Gambling is not a uniquely human quality

Gambling is, on the surface of things, a very human hobby to engage in. For one thing, we’re the only creatures living on Earth that have developed currency and thus disposable income to fritter away on who will score next, or how many corners there will be in a match.

Gambling is not a uniquely human quality

Last week we confirmed, again, that this isn’t exactly the case, if you allow the definition of gambling to encompass a broader concept than just money. It turns out that when their survival depends on it, even plants will risk everything on a bet that could very easily go wrong.

Doubling down on survival

Obviously you can’t take a plant down to Ladbrokes and test this on the Grand National, so here’s how the researchers arrived at their conclusions. Pea plants were raised in a greenhouse with their roots split between two pots. By varying the level of nutrients in each pot, the researchers found that the roots would grow more in the pot with the higher nutritional value, as you’d imagine.

“It turns out that when their survival depends on it, even plants will risk everything on a bet that could very easily go wrong”

The researchers then mixed things up a bit. While keeping one of the pots constant and varying the level of nutrients in the other, they found something surprising. In good times, where one pot offered a steady high level of nutrients against one with variable levels, the plants would grow longer roots in the consistent pot, but in hard times the results flipped. If the “steady” pot provided low enough sustenance that the plant’s life was in danger, the strategy would flip, and the plant would double down on the variable pot as a last-gasp grasp for survival.pea_plants_gamble_on_survival

To our knowledge, this is the first demonstration of an adaptive response to risk in an organism without a nervous system,” said co-author Professor Alex Kacelnik from the department of zoology at the University of Oxford.

“We do not yet know how the plants’ sense variance functions, or even if their physiology is specifically adapted to respond to risk, but the findings lead us to look even at pea plants as dynamic strategists and to model their decision processes just as one would model an intelligent agent.”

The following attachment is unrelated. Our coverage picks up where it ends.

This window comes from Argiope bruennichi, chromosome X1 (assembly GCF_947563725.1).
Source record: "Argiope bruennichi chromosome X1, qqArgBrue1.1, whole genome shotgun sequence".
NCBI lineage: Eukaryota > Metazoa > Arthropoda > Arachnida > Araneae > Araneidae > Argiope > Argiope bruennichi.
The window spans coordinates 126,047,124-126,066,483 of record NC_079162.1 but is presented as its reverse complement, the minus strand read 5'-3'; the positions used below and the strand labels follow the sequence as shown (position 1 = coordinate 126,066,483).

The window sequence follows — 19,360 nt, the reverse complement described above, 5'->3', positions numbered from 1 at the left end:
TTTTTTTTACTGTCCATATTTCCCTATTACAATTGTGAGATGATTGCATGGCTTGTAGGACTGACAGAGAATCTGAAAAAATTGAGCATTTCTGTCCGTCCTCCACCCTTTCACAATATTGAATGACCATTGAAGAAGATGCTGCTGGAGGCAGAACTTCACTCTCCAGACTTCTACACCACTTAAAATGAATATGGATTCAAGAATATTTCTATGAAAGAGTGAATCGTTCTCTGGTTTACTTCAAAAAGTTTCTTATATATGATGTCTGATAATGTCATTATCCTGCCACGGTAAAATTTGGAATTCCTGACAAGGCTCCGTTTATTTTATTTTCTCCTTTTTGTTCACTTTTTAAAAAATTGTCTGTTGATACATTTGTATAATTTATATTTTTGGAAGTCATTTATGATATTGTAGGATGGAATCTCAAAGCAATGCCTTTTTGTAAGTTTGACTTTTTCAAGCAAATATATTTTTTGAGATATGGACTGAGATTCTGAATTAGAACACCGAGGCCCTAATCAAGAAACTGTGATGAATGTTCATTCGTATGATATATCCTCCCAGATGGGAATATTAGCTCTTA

So pea plants can gamble, but what about other organisms? Yep. There’s a body of evidence that suggests other organisms will take similar risks when it comes to self-preservation, from honey bees drinking from a tube that will offer loads of nectar or nothing at all, to dark-eyed juncos which, when cold, will ignore seed dispensers that offer consistency for another that will give them all or nothing.

But what about organisms that just like to gamble even when not in danger? For that, we turn to bonobos and chimpanzees and an interesting discovery from Duke University last year. In short, like humans, chimpanzees will gamble on food if they think they’re going to win, but won’t if they think they’ll lose out.

Optimistic apesanimals_gamble

Researchers offered chimpanzees two pieces of fruit or a handful of nuts, with a 50% chance of only getting one piece of fruit if they picked the former. They then repeated the experiment by offering the hungry chimps one piece of fruit with a 50% chance of getting two pieces. On average, the chimps tended to pick the single piece of fruit more often than the two pieces, despite the fact that on average they’d end up with one piece of fruit either way. They just preferred a pleasant surprise to disappointment, it seems.

“At the other end of the spectrum, pigeons have been shown to have more in common with problem gamblers”

Historically, researchers thought these kinds of biases must be a product of human culture, or the way we’re socialised, or our experience with financial markets. But the fact that chimps and bonobos, our closest living primate relatives, exhibit the same biases suggests they’re deeply rooted in our biology,” Christopher Krupenye from Duke University told Science Blog at the time.

At the other end of the spectrum, pigeons have been shown to have more in common with problem gamblers when set up with a simple slot machine doling out food pellets. Despite the odds being stacked against them, pigeons chose to keep pecking at the button that promised a bigger payday, despite the fact that another button offered regular smaller rewards that added up to more in the long run.

In humans, we now recognise gambling as sharing many of the properties of drug addiction: the feel-good neurological hit gets weaker, and the risks taken to get it grow stronger, often ruining lives in the process. It’s reassuring to take a look at nature and see that, in its purest form, the mechanism is there for a reason. As long as we know when to walk away from the table…

Images: Pelican, Jun Seita and bosketto used under Creative Commons

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